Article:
The 19th anniversary of September 11, 2001 was a stark reminder that a lot of Americans have, indeed “forgotten.” On a series of social media posts about 9/11, which included the usual “never forget” slogans, I was appalled to see just how many people posted disrespectful garbage.
The worst terrorist attack ever to occur on American soil happened long enough ago, now, that an entire generation of young people are now aware of politics — but with absolutely no memory of September 11th. Popular culture has given them nothing but snide remarks, glib “truther” retorts, and one of the most viciously illogical attempts to falsely equate two political ideologies. I’m talking about the slogan, and hashtag, “All Buildings Matter.”
If you don’t regularly dip your head in the bucket of excrement that is left-wing dominated social media, you might have no idea what I’m talking about. In fact, I applaud you if you don’t. Anyone who doesn’t bother to inflict the dumpster fire that is Twitter on their day-to-day outlook is doing themselves a favor.
Facebook is little better. There is no freedom of speech on Facebook, but the “fact checking” on that platform is its most offensive feature. Any opinion with which good little Democrats don’t agree is labeled, falsely, with a “fact check” claiming it should not be trusted — even if the post is a matter of subjective opinion, and sometimes in direct contradiction to actual facts.
If you do subject yourself to these platforms, you may have seen the “All Buildings Matter” phrase trending on and after September 11th, 2020. Here’s the point the people saying that think they’re making: America is a horribly racist place where most people don’t think that “black lives matter.” Therefore, they started using the slogan “Black Lives Matter,” after which an organization sprang up around that slogan.
A bunch of white supremacist racists didn’t like that very much, they tell us, so the racists started using the phrase “All Lives Matter.” This is stupid, say Democrats — just as stupid as saying, for example, that “all buildings matter” when what we’re commemorating is the destruction of the Twin Towers.
If you have no grasp of logic, that makes a certain kind of sense, I guess. In reality, it is a false moral equivalency — spurious logic whose conclusions cannot be supported by these dubious premises. Those are fancy words for saying that the people screaming “all buildings matter” don’t understand the point they believe they’re making. In the process, they’re making fools of themselves.
Yes, it would be ridiculous to say that we should memorialize all buildings when what we’re trying to commemorate is the Twin Towers of the World Trade Center. Where the “logic” fails is that it was not all buildings that were under attack — and nobody contends they were. Where the “logic” completely collapses is that if terrorists were to attack other buildings — or “all” buildings, even though that’s not physically possible — we would be just as upset about it and we would speak out about it.
The people screaming “Black Lives Matter” at you, the people mobbing motorists and forcing them to raise the Black Power fist while chanting this slogan, are really making an accusation. They’re demanding that you acknowledge that “black lives matter” because they are accusing you of not believing it. They are accusing you of racism. They are accusing you of indifference to the loss of black lives — and only by affirming them through their mantra can you “prove” otherwise.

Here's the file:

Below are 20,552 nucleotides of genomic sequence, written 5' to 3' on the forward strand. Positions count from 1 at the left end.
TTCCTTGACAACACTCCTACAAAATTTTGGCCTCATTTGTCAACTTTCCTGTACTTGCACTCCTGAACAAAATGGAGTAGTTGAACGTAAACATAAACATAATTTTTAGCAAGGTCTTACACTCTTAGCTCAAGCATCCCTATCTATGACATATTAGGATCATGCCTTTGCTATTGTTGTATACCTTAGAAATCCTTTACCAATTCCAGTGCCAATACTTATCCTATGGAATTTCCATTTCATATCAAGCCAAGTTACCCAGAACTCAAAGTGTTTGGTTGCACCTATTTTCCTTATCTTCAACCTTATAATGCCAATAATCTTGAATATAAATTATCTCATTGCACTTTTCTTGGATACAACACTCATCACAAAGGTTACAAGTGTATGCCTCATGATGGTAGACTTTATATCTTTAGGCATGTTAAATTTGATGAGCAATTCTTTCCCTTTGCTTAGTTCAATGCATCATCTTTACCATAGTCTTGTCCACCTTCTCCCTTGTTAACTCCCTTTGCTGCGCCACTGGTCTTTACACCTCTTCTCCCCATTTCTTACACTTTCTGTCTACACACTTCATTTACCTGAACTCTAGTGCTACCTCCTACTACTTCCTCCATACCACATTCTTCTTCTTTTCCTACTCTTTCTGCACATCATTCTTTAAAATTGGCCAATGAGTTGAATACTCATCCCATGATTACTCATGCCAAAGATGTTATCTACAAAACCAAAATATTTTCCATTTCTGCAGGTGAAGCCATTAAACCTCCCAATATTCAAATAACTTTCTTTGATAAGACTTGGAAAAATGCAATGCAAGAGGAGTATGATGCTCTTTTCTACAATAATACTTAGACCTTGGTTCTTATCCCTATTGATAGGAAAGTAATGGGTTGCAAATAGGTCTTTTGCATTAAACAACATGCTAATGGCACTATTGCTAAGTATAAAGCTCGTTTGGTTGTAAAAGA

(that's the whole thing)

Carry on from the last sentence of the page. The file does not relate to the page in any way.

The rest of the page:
The slogan “All Lives Matter” was created, not in opposition to the notion that black lives have worth, but to counter the accusation of racism. When you scream at someone that they must say, “Black Lives Matter,” you’re telling them that you think they don’t believe it.
Those of us who prefer the slogan All Lives Matter, those of us who use that slogan proudly in opposition to the braying mobs of race rioters rampaging through society this last half year, are saying that the worth of a life has nothing to do with race. As BLM points its collective finger, we are rejecting the premise. We are refusing to accept the accusation.
A lot of people saying “All Buildings Matter” thought themselves very clever, I’m sure. They weren’t. There simply is no comparison between the two concepts. Saying that you believe all lives do matter is not saying that the black lives taken through violence don’t. It is saying that you reject the implied or explicit accusations contained within BLM’s talking points. It is saying that you refuse to be held accountable for sins you have not committed — and you refuse to be defamed for the color of your skin.
I drove a series of suburban neighborhoods recently, looking for lawn signs. I saw several houses with Black Lives Matter signs or banners. These were not black households; they were the homes of white virtue signalers. While I’m very happy for them — and I’m sure that, yes, they do indeed believe that black lives do matter — I’m sad that they’ve accepted the premise. I pity them for embracing the unjust accusation of racism. I shake my head to think they’ve acknowledged their imagined guilt and are now begging to be forgiven for it.
All buildings matter — insofar as leftists should not be allowed to burn them down. All lives matter — insofar as leftists should not be allowed to murder people who disagree with them. And yes, black lives do matter — but no more or less than those of any other race. The shrill insistence by members of BLM, their loud assertions that most Americans don’t believe their slogan, tells you more about them than it ever will about the people they accuse.